Originally created 12/16/06

State benefits aren't what you think

I have comments about your Dec. 8 editorial "Have we promised too much?" regarding an Associated Press article on health benefits for retired state employees and teachers. While I agree with your points that the system needs to be "fixed" for the future, I would like to offer some insight as one who is a part of the system now.

Many think that state-funded employees have great salaries, entitlements and benefit packages with all the perks. While this may be the case for some, it is not the rule. At the Medical College of Georgia, we have many employees who, like myself, have worked years for lower wages than our private-industry counterparts. At times the disparity has been as much as 40 percent.

The reason for working for lower wages was the benefit of participating in a solvent retirement system and health-care insurance that takes a real bite out of our paychecks. Another factor is the promise of the ability to continue to pay for participation in the health-care insurance after retirement. Over a 30-year span, that does not constitute a perk.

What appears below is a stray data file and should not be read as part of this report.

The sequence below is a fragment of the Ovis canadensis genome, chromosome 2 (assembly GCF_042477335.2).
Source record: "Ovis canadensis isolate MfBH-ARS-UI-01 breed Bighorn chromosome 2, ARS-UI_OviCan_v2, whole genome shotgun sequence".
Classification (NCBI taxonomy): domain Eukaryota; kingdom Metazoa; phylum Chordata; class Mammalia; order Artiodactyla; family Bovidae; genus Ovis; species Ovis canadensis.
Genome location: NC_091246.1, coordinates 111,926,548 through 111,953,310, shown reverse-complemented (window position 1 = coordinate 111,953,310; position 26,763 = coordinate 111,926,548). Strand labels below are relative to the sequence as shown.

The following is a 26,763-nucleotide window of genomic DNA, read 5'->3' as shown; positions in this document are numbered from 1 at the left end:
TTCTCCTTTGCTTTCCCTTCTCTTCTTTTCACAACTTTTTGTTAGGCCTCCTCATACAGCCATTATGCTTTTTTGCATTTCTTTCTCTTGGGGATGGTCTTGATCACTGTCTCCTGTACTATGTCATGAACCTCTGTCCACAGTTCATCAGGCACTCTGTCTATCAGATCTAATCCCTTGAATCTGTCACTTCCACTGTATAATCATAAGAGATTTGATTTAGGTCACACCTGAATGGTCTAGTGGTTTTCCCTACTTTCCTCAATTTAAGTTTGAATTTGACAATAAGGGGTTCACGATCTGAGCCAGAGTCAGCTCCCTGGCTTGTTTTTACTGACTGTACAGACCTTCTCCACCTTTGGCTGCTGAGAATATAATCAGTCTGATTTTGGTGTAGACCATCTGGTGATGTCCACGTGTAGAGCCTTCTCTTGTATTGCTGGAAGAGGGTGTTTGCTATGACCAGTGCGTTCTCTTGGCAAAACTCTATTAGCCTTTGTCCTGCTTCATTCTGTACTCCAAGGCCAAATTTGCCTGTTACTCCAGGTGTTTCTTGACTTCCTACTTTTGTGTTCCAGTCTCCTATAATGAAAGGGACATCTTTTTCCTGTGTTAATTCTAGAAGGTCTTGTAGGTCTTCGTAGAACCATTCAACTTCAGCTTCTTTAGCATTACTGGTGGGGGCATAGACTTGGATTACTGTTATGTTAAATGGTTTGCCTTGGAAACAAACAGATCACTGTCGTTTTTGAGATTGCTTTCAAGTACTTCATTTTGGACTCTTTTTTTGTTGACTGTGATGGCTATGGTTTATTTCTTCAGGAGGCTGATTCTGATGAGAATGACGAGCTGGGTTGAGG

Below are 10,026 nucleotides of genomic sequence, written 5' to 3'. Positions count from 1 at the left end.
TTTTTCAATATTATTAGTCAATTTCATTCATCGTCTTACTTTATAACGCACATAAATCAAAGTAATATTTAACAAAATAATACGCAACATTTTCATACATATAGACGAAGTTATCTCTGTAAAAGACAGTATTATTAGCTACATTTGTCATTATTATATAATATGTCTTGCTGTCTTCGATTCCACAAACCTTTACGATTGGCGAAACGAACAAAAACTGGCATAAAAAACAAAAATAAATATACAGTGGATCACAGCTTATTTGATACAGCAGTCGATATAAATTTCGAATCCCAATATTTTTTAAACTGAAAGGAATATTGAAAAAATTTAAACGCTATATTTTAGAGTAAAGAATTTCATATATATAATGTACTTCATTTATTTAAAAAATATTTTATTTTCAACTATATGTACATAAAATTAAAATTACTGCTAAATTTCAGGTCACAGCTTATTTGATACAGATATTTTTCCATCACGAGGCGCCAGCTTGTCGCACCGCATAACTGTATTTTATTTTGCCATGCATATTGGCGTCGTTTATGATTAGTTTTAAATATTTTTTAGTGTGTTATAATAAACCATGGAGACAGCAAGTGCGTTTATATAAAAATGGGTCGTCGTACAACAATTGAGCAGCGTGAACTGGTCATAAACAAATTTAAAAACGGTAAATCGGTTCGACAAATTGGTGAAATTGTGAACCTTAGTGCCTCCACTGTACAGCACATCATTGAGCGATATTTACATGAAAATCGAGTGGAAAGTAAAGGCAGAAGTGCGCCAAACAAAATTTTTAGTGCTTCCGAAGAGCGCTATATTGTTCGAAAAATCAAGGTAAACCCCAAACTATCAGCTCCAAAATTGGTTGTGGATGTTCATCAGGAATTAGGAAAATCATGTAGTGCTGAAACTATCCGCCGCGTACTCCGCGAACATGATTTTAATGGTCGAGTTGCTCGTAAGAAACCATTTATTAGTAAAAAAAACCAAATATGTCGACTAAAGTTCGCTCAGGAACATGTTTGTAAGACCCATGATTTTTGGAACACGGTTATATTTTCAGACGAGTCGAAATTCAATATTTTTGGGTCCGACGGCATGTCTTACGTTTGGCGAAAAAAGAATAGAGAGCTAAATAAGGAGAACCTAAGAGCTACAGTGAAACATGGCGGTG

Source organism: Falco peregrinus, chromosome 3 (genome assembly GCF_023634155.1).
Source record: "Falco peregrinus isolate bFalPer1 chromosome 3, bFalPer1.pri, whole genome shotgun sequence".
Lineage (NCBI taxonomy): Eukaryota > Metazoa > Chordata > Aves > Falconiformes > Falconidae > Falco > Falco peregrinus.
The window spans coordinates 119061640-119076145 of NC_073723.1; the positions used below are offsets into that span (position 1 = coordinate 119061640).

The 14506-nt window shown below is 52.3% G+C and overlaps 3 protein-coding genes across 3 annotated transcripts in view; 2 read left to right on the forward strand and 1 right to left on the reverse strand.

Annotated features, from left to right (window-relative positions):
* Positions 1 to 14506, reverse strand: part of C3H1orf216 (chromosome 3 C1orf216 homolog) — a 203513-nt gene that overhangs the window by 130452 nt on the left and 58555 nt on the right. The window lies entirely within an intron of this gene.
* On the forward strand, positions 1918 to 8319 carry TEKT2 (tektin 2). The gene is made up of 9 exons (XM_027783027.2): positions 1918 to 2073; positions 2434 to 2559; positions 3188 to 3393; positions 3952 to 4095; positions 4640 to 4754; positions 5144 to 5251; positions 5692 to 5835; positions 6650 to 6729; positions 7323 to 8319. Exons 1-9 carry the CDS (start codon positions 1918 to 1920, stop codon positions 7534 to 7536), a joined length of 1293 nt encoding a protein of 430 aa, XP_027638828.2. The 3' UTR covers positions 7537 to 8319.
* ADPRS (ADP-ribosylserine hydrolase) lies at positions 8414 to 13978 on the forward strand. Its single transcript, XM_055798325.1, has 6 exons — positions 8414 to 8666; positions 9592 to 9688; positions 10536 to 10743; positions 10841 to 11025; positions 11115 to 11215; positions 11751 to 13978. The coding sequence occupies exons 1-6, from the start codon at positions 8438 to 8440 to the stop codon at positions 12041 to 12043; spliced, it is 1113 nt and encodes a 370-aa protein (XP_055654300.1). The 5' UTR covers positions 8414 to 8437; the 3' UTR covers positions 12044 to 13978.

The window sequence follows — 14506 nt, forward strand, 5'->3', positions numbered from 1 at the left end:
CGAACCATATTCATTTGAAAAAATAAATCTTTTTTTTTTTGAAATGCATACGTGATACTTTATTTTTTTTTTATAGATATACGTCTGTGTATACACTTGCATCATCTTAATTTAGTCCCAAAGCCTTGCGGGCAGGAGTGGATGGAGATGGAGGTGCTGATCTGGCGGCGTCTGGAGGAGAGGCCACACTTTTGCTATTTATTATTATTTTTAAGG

During the elections, one candidate for governor blasted us with commercials repeating the "everybody deserves the same health-care insurance that state workers have" lingo. Although he never explained the comment, he failed to mention that regular staff such as myself pay $227 a month for that insurance, which also covers my wife.

While I am proud of my life's work at MCG, I grow tired of those who give the impression that all the people in the state system are somehow getting an advantage that we do not deserve. As I am nearing the end of my time, I can say it has been a sacrifice to serve the state of Georgia.

James C. Murray Jr., Augusta


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